A social services infrastructure that gives preference to faith-based agencies has at times exacerbated some of the problems. After President George W. Bush issued an executive order permitting federal funding for faith-based organizations (FBOs) to provide social services in 2002, some have expressed concerns about how this has affected members of the LGBT community who are experiencing homelessness.
Additionally, faith-based programs tend not to offer mental health services as readily (9 percent of the time) as secular programs (22 percent). LGBT youth dealing with homelessness have a high risk of mental health problems, a greater likelihood of suicide and increased risks of unsafe sex, according to the National Alliance to End Homelessness. LGBT homeless youth are especially vulnerable to depression, loneliness and psychosomatic illness. Perhaps more critical, some studies have shed light on specific cases of homophobic staff at Covenant House in NYC, Salvation Army and Kentucky Baptist Homes for Children where transgendered homeless youth had to live in shelters listening to slurs and threats and gay youth were told by service providers that their homosexuality was at the root of their problems and that they should ‘simply stop being gay”.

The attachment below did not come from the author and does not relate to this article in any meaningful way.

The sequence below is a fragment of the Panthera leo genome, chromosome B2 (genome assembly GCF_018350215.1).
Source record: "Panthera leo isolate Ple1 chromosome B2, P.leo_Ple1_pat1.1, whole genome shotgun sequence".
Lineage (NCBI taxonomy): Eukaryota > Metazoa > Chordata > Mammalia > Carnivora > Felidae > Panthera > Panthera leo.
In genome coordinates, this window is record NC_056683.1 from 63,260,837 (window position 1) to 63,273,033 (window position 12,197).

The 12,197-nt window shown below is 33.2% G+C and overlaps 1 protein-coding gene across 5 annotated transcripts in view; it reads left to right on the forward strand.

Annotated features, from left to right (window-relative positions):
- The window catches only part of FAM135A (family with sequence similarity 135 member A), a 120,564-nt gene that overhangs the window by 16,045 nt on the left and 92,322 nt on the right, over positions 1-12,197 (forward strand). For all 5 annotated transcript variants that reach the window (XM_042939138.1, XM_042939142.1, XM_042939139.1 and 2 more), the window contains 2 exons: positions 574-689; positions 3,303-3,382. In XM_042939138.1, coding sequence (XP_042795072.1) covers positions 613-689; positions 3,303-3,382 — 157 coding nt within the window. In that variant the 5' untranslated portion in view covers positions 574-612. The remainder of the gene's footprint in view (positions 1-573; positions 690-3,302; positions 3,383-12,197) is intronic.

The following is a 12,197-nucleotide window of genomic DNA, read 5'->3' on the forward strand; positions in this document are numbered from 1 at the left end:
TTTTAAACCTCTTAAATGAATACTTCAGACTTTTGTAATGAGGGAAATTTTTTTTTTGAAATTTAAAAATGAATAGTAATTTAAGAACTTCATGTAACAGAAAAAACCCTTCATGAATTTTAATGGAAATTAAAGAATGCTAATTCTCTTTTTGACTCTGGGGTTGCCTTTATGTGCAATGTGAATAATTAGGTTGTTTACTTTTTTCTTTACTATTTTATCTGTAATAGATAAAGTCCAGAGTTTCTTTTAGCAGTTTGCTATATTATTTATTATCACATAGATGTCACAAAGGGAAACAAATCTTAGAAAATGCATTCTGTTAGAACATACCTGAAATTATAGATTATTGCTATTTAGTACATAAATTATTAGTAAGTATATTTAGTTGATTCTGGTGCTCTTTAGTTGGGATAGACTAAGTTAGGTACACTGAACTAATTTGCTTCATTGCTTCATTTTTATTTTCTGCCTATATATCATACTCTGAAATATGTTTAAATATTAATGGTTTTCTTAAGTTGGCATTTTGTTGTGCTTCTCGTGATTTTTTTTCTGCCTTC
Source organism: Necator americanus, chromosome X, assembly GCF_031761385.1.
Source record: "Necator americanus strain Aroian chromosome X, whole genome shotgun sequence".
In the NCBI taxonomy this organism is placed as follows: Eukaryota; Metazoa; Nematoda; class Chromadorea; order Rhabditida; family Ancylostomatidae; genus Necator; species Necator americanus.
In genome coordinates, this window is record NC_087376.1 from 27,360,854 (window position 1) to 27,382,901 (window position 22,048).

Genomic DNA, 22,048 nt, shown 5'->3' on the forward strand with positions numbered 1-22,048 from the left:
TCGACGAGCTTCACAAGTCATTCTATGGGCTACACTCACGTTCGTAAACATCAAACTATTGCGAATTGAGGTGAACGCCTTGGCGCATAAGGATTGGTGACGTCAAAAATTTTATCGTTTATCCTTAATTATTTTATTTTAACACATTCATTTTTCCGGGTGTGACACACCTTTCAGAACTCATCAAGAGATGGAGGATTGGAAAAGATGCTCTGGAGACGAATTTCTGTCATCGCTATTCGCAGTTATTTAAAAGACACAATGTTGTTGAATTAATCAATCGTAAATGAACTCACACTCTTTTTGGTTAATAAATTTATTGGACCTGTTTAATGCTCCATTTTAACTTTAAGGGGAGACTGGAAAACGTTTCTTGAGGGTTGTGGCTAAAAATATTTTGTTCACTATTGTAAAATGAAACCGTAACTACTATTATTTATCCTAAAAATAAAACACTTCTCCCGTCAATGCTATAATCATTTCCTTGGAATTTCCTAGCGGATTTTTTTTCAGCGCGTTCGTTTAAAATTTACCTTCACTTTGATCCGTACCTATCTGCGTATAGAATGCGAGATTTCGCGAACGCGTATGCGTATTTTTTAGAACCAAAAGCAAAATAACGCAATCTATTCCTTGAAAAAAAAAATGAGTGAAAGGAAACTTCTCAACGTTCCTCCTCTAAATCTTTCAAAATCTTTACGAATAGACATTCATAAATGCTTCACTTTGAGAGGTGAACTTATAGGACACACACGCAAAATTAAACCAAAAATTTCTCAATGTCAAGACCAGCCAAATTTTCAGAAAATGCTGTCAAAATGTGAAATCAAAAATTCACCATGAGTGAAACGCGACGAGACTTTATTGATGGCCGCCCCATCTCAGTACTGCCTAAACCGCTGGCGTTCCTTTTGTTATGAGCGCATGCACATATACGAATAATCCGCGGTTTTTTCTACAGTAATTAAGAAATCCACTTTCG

How You Can Help
Due to stigma, most people struggling with homelessness will not volunteer the fact that they are and many will simply state that they are couch-surfing or use other euphemisms. At times, strong body odor may be the only sign of possible homelessness, in which case cautious, friendly questioning might confirm one’s hunch. Donations of meals, clothing, books, computers, CTA cards for people seeking employment and other basic needs items are of course always a good idea.